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MailTribune.com
  • School spirit takes hold of Poyer in win

  • CORVALLIS — Jordan Poyer went to bed Friday night thinking about the opportunity at hand on Saturday afternoon.
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  • CORVALLIS — Jordan Poyer went to bed Friday night thinking about the opportunity at hand on Saturday afternoon.
    The entire varsity team of his alma mater, Astoria High, including his younger brother, Jeremy, would be at Reser Stadium to watch the Beavers take on Washington State in a Pac-12 Conference battle.
    When Poyer woke up Saturday morning, he knew he was in for something special.
    And boy did he deliver.
    Poyer had three interceptions, including one late in the fourth quarter that sealed Oregon State's 19-6 victory over the Cougars in front of a Reser Stadium record crowd of 46,579.
    "I woke up this morning and it was just something that you feel," Poyer said. "Had my high school team come to the field today, my parents. Reser Stadium was sold out. It was just something you feel you want to be out there making those plays. God put me in the right position to make plays and I did."
    He nearly put the exclamation point on the first three-interception game of his career by returning the last one for a touchdown.
    But he came up just a bit short.
    "I saw the ball in the air and I knew I was going to pick it and I knew the game was going to be over," Poyer said. "As soon as I picked it, I just saw green in front of me and started running. My legs got a little heavy and I tried to make a move inside and that turf monster got me. I was happy we won the game."
    Poyer tried to downplay his performance, saying "I was seeing the field really well. The plays were there to be made and I made them. Nothing out of the ordinary. I was just making plays."
    His teammates didn't let him off that easy; they knew his game was special.
    "Just a beast performance," said defensive end Scott Crichton, who had a pretty impressive game himself with three sacks. "That's a superstar right there. He carried us as a defense and it was really amazing."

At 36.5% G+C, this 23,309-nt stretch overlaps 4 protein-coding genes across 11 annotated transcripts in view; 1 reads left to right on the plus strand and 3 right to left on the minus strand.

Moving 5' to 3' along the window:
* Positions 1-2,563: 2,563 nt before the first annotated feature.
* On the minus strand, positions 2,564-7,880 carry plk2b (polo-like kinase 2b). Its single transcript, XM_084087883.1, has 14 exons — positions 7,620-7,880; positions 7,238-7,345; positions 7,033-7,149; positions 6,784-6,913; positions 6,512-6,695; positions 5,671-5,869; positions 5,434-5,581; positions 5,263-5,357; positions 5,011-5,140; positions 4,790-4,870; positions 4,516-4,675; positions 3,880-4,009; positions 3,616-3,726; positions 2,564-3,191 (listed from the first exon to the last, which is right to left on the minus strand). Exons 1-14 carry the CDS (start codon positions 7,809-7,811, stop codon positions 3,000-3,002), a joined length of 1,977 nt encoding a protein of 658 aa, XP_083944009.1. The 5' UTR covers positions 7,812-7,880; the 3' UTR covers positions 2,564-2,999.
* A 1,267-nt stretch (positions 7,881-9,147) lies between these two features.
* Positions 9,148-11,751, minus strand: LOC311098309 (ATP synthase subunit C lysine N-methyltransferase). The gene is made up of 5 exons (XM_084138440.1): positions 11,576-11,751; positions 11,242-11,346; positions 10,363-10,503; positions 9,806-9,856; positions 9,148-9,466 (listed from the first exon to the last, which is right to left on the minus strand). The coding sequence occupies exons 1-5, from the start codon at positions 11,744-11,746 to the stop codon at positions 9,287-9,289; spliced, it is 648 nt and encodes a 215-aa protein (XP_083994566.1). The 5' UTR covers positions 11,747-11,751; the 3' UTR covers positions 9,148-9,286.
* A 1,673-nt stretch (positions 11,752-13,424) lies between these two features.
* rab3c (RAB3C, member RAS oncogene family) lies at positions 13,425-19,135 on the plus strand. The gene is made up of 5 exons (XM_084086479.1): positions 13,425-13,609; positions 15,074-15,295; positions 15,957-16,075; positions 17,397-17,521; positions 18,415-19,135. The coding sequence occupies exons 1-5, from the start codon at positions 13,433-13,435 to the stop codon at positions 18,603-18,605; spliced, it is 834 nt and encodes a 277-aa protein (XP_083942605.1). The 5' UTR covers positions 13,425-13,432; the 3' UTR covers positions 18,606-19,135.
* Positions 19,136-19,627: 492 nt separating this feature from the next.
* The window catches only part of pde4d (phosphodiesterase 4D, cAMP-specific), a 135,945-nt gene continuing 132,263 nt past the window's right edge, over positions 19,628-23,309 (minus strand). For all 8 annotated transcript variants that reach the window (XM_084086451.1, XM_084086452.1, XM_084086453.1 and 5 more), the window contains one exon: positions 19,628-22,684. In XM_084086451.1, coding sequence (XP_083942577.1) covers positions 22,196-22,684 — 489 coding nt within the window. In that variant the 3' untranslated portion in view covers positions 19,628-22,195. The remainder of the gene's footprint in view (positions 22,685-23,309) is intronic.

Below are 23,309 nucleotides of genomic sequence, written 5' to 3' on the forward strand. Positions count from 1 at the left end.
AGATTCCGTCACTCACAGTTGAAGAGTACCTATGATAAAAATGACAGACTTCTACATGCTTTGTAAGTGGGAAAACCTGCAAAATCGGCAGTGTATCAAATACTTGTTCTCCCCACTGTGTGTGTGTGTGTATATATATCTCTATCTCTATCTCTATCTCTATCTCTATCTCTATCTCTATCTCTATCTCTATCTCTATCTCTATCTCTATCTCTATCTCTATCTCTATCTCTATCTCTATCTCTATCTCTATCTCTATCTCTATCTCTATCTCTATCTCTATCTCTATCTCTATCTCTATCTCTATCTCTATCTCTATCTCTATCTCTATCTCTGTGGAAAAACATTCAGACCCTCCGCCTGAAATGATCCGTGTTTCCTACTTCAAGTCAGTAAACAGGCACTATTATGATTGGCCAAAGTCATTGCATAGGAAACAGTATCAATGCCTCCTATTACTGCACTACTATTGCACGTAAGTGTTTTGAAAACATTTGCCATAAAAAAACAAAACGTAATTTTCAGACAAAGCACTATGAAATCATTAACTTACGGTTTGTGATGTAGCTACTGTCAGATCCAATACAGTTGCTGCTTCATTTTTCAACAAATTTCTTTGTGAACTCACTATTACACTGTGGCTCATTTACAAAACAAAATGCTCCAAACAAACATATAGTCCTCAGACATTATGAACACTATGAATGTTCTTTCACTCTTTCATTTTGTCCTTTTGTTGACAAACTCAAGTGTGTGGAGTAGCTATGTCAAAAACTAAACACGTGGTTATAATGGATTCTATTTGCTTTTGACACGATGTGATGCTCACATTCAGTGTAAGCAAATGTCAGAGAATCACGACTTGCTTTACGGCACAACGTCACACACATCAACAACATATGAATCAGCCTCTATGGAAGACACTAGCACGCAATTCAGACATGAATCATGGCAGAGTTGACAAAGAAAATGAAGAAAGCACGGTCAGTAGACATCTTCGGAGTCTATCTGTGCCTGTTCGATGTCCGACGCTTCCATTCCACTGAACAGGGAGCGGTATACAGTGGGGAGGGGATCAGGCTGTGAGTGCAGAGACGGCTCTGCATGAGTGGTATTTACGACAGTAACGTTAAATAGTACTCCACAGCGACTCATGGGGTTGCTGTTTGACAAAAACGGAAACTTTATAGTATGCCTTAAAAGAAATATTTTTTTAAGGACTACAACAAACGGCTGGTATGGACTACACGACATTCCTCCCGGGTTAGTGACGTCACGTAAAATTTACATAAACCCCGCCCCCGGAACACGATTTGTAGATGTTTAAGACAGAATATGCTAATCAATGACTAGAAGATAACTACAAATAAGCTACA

Coach Mike Riley knows the type of player he has. And Poyer showed why he is on the watch list for numerous national awards.
    "He's a terrific, terrific player as far as instincts and getting in position, and then he's got great ball skills so he makes plays on you," Riley said.
    It's a good thing, too, as the Beavers struggled to put the Cougars away on Saturday. But having the pressure on the defense is the way Poyer and his teammates want it.
    "You come into every game thinking the defense is going to have to win you the game," Poyer said. "That's part of playing defense. I felt like we did OK. There's still some plays we left out there on the field. (I'm) still getting used to that nickel position and they caught some seven routes (corner routes). I've got to get that and understand the situation and understand where I'm looking at and it will come."
    The Beavers had four total interceptions and recovered a fumble. The pass defense, which entered the game allowing close to 316 yards a game, gave up just 207 yards in the air to a Cougars team that entered averaging 333 a game. Take away three big pass plays of 51, 49 and 28 yards, and that is just 79 yards on 17 completed passes.
    "Every week, I'm always reading stuff, people still doubting us and people talking about the secondary," Poyer said. "We take it personally. We come in every week and every week is going to be a challenge for us. ... We are 11th or 12 in passing defense (in the conference) and that's something we definitely want to improve on and something we can improve on.
    "We have the talent to do it, it's just a matter of getting our eyes right and making the plays when they're there to be made and today I thought everyone did an excellent job of making plays."
    None more than Poyer.
    It certainly helped that he had some added motivation to perform in front of some of his biggest supporters.
    "That was something I really took into account when I went to sleep last night," Poyer said. "These guys come out here and support me, and my coaches, everybody from my town always supporting me. I want to do it for them and show them it's possible. I came from a small high school and not a lot of people have gone to play college out of there."
    Maybe none more than his younger brother.
    "As much as he probably doesn't know, I look up to him a lot," Poyer said of Jeremy. "He probably goes through a lot of crap being my little brother but he handles it pretty well."
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